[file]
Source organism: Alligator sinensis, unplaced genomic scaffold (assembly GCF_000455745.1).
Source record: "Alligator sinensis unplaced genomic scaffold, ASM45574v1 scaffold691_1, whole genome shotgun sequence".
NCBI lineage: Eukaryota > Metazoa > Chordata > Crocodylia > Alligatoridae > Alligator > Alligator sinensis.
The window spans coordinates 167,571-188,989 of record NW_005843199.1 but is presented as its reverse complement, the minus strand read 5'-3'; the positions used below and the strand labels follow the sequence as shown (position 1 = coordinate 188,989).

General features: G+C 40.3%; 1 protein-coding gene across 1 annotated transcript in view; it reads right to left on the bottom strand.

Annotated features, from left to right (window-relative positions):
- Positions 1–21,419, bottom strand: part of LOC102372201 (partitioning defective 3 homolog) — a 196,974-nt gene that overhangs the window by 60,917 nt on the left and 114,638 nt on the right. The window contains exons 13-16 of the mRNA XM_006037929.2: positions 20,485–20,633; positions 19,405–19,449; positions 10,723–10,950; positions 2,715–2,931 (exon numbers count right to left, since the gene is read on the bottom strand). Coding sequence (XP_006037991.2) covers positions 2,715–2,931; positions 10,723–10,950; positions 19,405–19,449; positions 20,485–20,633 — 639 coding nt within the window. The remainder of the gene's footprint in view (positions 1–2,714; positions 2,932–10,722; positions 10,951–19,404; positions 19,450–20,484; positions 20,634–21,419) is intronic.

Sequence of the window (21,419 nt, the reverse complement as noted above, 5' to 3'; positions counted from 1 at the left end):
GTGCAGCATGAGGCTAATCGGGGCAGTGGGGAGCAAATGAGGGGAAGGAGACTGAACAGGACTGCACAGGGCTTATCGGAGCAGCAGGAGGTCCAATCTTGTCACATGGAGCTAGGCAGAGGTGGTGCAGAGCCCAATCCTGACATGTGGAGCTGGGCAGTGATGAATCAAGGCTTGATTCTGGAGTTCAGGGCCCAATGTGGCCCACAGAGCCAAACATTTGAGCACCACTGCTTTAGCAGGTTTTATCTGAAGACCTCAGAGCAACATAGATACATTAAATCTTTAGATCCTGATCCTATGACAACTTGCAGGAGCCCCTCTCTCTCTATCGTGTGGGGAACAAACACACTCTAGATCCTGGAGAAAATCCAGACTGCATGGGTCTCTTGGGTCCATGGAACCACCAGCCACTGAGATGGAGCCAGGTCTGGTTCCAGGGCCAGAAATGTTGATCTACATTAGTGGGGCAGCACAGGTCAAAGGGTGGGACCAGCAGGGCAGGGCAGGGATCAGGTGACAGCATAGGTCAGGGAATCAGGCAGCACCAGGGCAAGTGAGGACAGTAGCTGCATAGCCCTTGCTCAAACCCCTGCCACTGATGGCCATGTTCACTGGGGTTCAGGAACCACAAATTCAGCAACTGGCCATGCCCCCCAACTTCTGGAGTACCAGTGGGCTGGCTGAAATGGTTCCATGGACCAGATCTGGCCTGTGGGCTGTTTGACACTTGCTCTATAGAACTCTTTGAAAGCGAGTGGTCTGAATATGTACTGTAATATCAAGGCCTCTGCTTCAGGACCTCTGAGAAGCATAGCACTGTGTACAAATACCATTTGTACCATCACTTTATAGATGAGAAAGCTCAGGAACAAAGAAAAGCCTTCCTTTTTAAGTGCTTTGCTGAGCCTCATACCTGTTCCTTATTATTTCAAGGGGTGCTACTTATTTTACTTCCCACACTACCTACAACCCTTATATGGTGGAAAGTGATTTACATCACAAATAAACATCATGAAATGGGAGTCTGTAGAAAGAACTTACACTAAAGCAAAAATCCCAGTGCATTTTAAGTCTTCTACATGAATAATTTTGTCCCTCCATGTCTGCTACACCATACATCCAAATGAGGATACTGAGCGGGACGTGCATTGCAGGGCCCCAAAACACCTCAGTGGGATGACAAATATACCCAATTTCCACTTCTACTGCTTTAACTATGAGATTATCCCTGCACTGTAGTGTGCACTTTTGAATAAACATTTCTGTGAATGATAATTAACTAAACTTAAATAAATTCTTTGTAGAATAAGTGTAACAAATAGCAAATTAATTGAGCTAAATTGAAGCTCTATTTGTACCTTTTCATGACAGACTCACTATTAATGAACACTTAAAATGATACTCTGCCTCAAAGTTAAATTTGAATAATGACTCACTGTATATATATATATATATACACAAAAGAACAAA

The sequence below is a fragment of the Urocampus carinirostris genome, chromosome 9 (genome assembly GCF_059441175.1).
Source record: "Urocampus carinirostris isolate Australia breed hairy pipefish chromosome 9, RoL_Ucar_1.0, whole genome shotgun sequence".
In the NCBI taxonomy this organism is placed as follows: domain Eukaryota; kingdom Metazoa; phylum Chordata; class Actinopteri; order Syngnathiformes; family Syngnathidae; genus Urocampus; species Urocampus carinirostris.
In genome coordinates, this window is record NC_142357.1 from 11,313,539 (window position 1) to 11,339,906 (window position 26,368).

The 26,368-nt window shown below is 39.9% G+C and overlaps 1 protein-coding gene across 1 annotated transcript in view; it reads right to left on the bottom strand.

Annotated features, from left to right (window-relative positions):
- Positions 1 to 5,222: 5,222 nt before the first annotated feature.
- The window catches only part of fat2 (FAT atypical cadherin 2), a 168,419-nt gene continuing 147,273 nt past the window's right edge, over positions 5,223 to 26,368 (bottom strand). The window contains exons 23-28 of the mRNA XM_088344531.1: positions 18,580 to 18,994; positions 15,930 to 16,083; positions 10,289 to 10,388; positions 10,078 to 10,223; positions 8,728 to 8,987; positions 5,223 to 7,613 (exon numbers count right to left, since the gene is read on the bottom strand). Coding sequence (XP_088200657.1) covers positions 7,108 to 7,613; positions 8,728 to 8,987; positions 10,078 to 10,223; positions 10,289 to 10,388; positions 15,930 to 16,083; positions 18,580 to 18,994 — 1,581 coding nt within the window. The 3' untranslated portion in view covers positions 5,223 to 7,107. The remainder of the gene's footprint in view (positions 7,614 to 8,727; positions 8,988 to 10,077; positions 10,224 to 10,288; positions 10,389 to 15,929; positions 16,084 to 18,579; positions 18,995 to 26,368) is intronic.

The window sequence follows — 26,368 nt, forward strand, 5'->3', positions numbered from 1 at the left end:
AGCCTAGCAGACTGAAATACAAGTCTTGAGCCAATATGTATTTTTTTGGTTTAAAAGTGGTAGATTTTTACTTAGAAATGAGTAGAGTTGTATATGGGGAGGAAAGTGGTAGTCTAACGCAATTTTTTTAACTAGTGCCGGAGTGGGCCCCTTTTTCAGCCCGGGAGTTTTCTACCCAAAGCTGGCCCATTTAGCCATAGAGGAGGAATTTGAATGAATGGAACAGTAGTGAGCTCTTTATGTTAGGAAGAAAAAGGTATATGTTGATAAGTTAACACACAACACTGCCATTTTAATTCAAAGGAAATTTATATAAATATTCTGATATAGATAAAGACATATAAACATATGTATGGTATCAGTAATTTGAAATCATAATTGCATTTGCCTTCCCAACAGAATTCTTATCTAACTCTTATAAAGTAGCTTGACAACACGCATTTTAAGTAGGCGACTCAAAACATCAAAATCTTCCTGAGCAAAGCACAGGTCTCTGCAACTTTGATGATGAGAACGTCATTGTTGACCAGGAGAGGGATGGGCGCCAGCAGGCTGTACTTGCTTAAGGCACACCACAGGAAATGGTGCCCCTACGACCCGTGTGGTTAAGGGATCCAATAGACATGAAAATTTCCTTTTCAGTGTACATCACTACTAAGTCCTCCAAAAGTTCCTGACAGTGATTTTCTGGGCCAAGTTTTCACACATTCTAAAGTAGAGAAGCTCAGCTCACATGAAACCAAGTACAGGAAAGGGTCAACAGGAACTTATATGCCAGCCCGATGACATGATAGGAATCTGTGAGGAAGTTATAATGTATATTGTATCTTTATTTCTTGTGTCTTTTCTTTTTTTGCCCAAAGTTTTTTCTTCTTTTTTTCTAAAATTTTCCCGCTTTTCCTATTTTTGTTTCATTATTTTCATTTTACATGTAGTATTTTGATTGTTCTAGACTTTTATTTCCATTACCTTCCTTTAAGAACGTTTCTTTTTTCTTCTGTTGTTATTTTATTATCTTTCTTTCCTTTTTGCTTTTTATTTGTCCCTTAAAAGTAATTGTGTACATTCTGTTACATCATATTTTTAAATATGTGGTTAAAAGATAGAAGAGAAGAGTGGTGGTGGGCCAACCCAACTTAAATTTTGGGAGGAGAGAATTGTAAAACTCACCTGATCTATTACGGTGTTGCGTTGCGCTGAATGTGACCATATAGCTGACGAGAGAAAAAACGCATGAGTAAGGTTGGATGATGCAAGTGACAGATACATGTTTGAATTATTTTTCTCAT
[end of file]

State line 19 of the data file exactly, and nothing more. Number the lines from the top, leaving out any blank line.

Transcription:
AGCCTAGCAGACTGAAATACAAGTCTTGAGCCAATATGTATTTTTTTGGTTTAAAAGTGGTAGATTTTTACTTAGAAATGAGTAGAGTTGTATATGGGGAGGAAAGTGGTAGTCTAACGCAATTTTTTTAACTAGTGCCGGAGTGGGCCCCTTTTTCAGCCCGGGAGTTTTCTACCCAAAGCTGGCCCATTTAGCCATAGAGGAGGAATTTGAATGAATGGAACAGTAGTGAGCTCTTTATGTTAGGAAGAAAAAGGTATATGTTGATAAGTTAACACACAACACTGCCATTTTAATTCAAAGGAAATTTATATAAATATTCTGATATAGATAAAGACATATAAACATATGTATGGTATCAGTAATTTGAAATCATAATTGCATTTGCCTTCCCAACAGAATTCTTATCTAACTCTTATAAAGTAGCTTGACAACACGCATTTTAAGTAGGCGACTCAAAACATCAAAATCTTCCTGAGCAAAGCACAGGTCTCTGCAACTTTGATGATGAGAACGTCATTGTTGACCAGGAGAGGGATGGGCGCCAGCAGGCTGTACTTGCTTAAGGCACACCACAGGAAATGGTGCCCCTACGACCCGTGTGGTTAAGGGATCCAATAGACATGAAAATTTCCTTTTCAGTGTACATCACTACTAAGTCCTCCAAAAGTTCCTGACAGTGATTTTCTGGGCCAAGTTTTCACACATTCTAAAGTAGAGAAGCTCAGCTCACATGAAACCAAGTACAGGAAAGGGTCAACAGGAACTTATATGCCAGCCCGATGACATGATAGGAATCTGTGAGGAAGTTATAATGTATATTGTATCTTTATTTCTTGTGTCTTTTCTTTTTTTGCCCAAAGTTTTTTCTTCTTTTTTTCTAAAATTTTCCCGCTTTTCCTATTTTTGTTTCATTATTTTCATTTTACATGTAGTATTTTGATTGTTCTAGACTTTTATTTCCATTACCTTCCTTTAAGAACGTTTCTTTTTTCTTCTGTTGTTATTTTATTATCTTTCTTTCCTTTTTGCTTTTTATTTGTCCCTTAAAAGTAATTGTGTACATTCTGTTACATCATATTTTTAAATATGTGGTTAAAAGATAGAAGAGAAGAGTGGTGGTGGGCCAACCCAACTTAAATTTTGGGAGGAGAGAATTGTAAAACTCACCTGATCTATTACGGTGTTGCGTTGCGCTGAATGTGACCATATAGCTGACGAGAGAAAAAACGCATGAGTAAGGTTGGATGATGCAAGTGACAGATACATGTTTGAATTATTTTTCTCAT